Build Resilience through Nature Connection

Observe and Interact

The primary intention of The Resiliency Institute is building resilience at the individual and community level through nature connection.  Permaculture design is based on the functions of natural systems and by developing a deep understanding of these functions one can create resilient systems.  Resilience is your “bounce back factor” (Brene Brown) – it is your ability to cope with and recover from stress and adversity.  One well-researched way to build resilience at the individual level is through mindfulness.  Though similar to meditation, mindfulness is not its synonym, rather meditation is a tool that can create mindfulness.  Mindfulness is the cultivating of a witness-self, or non-reactive, inner observer, to assess emotional and mental (cognitive) patterns as well as physical experiences.  Mindfulness reprograms how your body interacts with the internal and external milieu.  For example, you can WATCH anger rise internally after a driver cuts you off without lashing out in reactivity, or when you pause and FEEL the difference in your body before and after doing a yoga pose.  You are paying attention:  observant and sensitive to new states of being. This new state of being is mindfulness, which can reduce stress, create a state of eudaimonia (i.e. well-being, prosperity), and facilitate resilience.

Because we are of the natural world, being in nature on its own reduces stress and builds resilience (more information on nature therapy here).  You can maximize the benefits of nature by utilizing mindfulness techniques while in the presence of the natural world, such as forest bathing, which The Resiliency Institute offers on a regular basis.  However, if you cannot attend a forest bathing outing, consider cultivating mindfulness through the use of a Sit Spot.  Pick a place outside that you feel pulled to – a favorite tree, for example, and sit there, present, quiet, observant. Close your eyes if you need to, dropping into a deeper state of being.  Listen for wind or wildlife – what do they sound like?, what direction are the sounds coming from?, what emotions come up?  Feel the chill of a breeze on your skin or in your hair – where do you feel the sensation and how does your body respond?  If you have multiple trees in an area, can you hear the difference of the breeze between the bare branches of deciduous trees verses the brushy needles of pines.  Catch the fragrance of the earth – can you detect the smell of conifers or soil?  Cultivating mindfulness in the presence of nature creates relationship with a place – you are attending, observant, while the place serves you via a mental, emotional, even physical reset through mindfulness.  “Attention is the beginning of devotion” (Mary Oliver, poet).   This relationship and reciprocity with Earth is integral to our capacity to connect fully to the world around us.  Our willingness to re-write that destructive trajectory into a story of mutual healing.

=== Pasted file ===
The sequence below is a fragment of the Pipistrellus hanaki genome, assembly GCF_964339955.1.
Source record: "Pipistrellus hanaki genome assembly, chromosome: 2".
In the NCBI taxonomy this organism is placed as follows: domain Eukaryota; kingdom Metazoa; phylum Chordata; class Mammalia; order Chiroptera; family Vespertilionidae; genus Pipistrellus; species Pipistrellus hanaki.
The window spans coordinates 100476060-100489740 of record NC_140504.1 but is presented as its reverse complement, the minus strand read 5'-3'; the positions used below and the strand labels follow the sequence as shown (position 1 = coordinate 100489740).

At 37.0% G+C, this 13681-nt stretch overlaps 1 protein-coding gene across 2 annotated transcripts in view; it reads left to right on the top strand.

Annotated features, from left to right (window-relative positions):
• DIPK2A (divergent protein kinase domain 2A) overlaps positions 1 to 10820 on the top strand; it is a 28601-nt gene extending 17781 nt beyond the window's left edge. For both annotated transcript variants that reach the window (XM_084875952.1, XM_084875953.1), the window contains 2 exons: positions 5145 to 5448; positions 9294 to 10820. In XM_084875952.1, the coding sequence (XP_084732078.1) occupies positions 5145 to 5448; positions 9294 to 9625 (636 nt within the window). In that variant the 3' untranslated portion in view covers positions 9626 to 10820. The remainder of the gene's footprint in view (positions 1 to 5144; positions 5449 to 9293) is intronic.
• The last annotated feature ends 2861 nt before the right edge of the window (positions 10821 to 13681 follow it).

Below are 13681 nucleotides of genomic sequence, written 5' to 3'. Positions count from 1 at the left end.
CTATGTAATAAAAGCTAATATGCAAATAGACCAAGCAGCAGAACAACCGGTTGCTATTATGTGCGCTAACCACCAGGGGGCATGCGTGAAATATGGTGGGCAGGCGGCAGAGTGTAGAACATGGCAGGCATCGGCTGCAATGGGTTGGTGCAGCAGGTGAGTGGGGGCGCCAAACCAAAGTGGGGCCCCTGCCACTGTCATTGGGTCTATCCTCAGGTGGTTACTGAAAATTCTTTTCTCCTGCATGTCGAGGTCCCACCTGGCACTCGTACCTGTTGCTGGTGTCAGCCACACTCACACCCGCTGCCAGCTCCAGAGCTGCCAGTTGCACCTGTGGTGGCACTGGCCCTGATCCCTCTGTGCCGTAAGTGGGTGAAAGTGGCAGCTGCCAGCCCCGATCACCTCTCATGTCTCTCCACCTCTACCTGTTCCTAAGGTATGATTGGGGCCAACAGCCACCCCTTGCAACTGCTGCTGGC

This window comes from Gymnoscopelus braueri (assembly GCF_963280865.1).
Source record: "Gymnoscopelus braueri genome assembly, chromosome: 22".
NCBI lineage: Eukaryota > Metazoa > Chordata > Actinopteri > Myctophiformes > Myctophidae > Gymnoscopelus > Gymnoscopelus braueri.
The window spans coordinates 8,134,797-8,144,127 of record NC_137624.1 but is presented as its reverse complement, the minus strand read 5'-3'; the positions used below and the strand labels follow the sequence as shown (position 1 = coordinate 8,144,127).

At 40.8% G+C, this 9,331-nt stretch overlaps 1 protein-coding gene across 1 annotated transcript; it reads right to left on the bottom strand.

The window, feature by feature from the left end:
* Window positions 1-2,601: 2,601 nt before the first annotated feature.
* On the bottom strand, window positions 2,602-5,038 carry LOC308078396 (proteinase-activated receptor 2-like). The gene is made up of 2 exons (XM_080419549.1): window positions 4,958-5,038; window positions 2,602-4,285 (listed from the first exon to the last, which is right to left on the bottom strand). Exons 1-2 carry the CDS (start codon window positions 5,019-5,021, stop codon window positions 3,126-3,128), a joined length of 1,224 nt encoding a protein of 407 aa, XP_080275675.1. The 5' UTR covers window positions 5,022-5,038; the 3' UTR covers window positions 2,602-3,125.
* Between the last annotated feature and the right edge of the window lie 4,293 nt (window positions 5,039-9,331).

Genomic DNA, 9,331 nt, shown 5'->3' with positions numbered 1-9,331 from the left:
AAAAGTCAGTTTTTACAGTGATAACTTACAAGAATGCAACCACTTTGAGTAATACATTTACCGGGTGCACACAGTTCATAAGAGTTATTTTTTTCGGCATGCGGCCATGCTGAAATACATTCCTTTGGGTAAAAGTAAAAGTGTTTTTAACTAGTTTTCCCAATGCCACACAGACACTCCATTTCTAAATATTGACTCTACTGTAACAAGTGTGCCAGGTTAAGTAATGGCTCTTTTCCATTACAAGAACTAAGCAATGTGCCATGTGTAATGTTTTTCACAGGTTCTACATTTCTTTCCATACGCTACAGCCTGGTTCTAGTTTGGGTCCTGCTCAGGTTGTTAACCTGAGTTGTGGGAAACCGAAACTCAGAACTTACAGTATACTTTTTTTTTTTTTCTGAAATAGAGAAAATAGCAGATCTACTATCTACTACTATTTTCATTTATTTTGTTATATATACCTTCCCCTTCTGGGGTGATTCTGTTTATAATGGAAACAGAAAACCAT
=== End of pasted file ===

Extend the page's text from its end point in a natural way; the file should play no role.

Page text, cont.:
For sit spot inspiration, see a poem Allison wrote in devotion to her own sit spot located on the beautiful McDonald Farm property, “Sit Spot.”

Do you have a sit spot?  Please write us or share with us on social media, your experience.  Contact us to arrange your personal guided forest bathing and sit spot experience!

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Written by Dr. Allison Mitch, PT (DPT), in gratitude for her community and earth. http://wildwomaninthesuburbs.com/ 

Awakening the Forager

Wild Plant IDSince I began learning about edible wild plants and herbs three years ago, it has been a joy to walk around and “see” all of the food and herbs growing everywhere, in cracks in the sidewalks, in yards, along trails, in forests. At first, most of my knowledge was applied to designing edible landscapes, but now I’m fully enjoying feeding myself from my yard and community. I take walks every day to notice the abundance around me, harvest where appropriate, process, and enjoy. Just this week, I have been enjoying a variety of teas (peppermint, pine needle, lemon balm, dandelion root, and comfrey leaf), stinging nettle infusions, “weed” pesto that I froze this fall, hazelnuts, and grape juice canned this summer. Each year, my “wild” plant diet expands, and with it a deepening connection and appreciation of the natural world.

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